Sam Barrett: Produce Business in Vancouver
Date:Monday, March 26, 1973
ID:Digital audio recording #: 19.73-01
AK: You’ve come to settle in Vancouver. Why did you pick this beautiful city?
SB: I did because I was discharged from the army, and in Winnipeg, Manitoba, there was considerable labour troubles that made world news, there was no work, and I got to Vancouver the best way I could, walking, and riding these freight cars and so on. When I got to Vancouver things were very bad here too. It was in 1921.
AK: Did you know anyone in the city?
SB: No, no. I had a few dollars in my pocket tied up, money was very scarce at the time, and the large trams ran to the American border, which cost a dollar and a half one way. Sumas was the area where the buses stopped, that was just about 200 feet across to the American side. I took the bus, got to Sumas, went through the customs, they asked me many questions and so on, but they passed me. Then I worked my way to Los Angeles; it was getting on to the year 1922. In Los Angeles they had a big delivery barn where they rented horse and wagons for $1.75 a day, and these wagons had sides on them where you went out to the packing house and for one dollar they poured, they filled it up with oranges, oranges of different sizes that were ungraded for their shipping. For one dollar we loaded up this wagon full of oranges and we went to Fifth Avenue in Los Angeles, parked on a side street where we sold three dozen oranges for twenty-five cents. The entire wagon load of oranges only cost a dollar and we were glad to get rid of them. Tourists would come to California, pass by on Fifth Avenue and in three or four hours we sold these oranges, and I was at that game for about a year and a half, saved enough money and came back to Vancouver, bought myself a small truck and got myself a route for vegetables. In 1924 I got married. Rabbi Pastinsky at that time performed the ceremony of marriage.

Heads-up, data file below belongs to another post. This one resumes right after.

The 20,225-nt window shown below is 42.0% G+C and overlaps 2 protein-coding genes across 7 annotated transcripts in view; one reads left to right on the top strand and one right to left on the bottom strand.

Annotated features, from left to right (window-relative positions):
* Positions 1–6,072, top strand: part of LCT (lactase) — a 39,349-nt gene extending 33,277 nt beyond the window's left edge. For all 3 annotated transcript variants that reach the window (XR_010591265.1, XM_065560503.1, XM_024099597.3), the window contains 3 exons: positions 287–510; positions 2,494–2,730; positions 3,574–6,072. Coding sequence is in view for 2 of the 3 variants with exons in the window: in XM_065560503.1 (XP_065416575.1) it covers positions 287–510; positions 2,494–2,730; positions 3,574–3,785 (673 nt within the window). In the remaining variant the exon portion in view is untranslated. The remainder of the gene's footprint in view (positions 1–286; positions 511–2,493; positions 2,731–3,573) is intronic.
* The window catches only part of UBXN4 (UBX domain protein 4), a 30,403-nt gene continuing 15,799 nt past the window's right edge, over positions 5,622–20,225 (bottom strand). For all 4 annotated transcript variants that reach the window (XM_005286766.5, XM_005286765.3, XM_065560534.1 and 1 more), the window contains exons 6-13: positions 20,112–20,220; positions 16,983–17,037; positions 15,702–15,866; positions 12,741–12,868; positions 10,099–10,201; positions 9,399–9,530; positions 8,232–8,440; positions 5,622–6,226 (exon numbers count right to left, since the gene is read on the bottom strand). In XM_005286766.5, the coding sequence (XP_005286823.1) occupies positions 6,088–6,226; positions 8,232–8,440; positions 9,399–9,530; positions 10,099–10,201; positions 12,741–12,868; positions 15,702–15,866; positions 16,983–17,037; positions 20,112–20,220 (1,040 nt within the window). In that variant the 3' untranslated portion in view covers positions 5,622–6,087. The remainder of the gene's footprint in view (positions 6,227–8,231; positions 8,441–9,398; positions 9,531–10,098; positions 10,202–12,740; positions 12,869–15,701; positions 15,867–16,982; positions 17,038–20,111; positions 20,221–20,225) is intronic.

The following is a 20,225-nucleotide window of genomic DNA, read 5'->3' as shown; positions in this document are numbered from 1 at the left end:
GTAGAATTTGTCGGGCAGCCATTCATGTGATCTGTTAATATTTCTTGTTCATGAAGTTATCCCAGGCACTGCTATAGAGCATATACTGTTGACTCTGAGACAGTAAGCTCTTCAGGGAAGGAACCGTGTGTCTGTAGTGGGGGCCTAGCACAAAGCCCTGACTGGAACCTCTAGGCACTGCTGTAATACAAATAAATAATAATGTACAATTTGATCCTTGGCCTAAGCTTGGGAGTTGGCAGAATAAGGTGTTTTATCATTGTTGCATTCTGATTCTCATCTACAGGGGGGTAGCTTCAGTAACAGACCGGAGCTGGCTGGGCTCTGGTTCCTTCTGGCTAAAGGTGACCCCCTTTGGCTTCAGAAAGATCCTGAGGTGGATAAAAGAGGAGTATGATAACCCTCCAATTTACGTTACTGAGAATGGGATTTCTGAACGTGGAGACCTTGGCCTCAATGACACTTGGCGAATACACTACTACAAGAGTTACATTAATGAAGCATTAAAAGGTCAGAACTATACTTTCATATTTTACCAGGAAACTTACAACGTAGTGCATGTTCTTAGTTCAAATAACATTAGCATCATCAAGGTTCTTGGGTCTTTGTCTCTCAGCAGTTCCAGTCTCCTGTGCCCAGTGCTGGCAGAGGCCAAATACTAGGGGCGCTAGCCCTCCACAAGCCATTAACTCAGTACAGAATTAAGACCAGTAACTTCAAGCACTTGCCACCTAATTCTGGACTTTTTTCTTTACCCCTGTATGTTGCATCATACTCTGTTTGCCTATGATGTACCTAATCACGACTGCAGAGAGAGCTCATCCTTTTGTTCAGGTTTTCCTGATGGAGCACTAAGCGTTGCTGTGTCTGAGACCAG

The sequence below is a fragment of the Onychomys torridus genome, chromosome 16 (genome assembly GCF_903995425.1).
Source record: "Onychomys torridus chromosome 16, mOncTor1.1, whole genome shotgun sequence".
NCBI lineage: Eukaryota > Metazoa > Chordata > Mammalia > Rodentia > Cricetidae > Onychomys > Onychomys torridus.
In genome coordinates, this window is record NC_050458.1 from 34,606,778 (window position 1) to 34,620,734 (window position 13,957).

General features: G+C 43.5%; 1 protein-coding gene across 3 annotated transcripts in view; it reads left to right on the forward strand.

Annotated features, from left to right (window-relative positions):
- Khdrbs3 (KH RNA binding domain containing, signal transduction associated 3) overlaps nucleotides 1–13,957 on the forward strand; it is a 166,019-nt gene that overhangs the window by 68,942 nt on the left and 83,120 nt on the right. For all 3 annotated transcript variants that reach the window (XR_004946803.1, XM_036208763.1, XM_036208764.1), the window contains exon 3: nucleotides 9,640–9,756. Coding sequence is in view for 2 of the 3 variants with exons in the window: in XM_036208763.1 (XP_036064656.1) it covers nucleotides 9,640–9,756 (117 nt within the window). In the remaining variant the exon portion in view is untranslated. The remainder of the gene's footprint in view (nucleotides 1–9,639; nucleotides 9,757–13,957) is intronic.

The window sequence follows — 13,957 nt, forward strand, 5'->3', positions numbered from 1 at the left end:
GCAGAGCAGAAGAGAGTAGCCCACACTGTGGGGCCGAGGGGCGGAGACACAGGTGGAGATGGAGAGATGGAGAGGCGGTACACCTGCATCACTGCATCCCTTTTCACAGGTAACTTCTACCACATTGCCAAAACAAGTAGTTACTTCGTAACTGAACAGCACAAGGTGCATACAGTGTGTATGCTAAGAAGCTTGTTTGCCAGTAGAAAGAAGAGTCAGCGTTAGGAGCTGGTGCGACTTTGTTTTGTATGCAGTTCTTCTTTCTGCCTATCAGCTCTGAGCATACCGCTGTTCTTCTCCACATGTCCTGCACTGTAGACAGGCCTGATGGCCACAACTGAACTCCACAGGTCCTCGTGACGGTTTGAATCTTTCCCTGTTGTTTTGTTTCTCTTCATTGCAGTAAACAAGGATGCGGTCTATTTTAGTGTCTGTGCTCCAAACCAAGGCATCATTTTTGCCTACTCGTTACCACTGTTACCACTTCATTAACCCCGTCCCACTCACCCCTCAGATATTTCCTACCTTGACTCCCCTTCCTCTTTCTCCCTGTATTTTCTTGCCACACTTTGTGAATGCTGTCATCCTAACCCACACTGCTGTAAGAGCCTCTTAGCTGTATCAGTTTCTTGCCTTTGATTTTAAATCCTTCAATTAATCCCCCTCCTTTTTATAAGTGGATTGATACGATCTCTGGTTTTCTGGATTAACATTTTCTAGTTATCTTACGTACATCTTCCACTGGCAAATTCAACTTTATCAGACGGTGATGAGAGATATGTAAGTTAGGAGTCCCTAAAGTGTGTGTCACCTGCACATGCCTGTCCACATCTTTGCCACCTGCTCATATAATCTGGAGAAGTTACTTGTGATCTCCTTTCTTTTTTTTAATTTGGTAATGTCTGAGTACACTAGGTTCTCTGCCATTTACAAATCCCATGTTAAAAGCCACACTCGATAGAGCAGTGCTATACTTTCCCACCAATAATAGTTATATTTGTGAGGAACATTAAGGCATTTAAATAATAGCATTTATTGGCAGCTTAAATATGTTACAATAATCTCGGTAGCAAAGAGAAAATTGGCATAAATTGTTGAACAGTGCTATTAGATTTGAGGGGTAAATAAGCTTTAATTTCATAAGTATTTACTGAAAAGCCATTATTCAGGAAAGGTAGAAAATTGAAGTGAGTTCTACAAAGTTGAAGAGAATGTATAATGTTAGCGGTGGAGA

[Tape cuts out]
SB: But the eyes were getting bad and I hired a Japanese that worked for me for a few years, driving my truck for me. The time came when you had to go through a test and I couldn’t pass and I had to have somebody drive my truck. After that my eyes got so bad that I opened up this store on Powell Street, in 1946, for the same type of business. With good fortune, the first two days I was there I didn’t have too much of a stock but a crowd of people came because I used to sell the off the truck and the same people came and told their friends, and from 1948 ‘til 1955 we’d serve about 100,000 people a year in the store.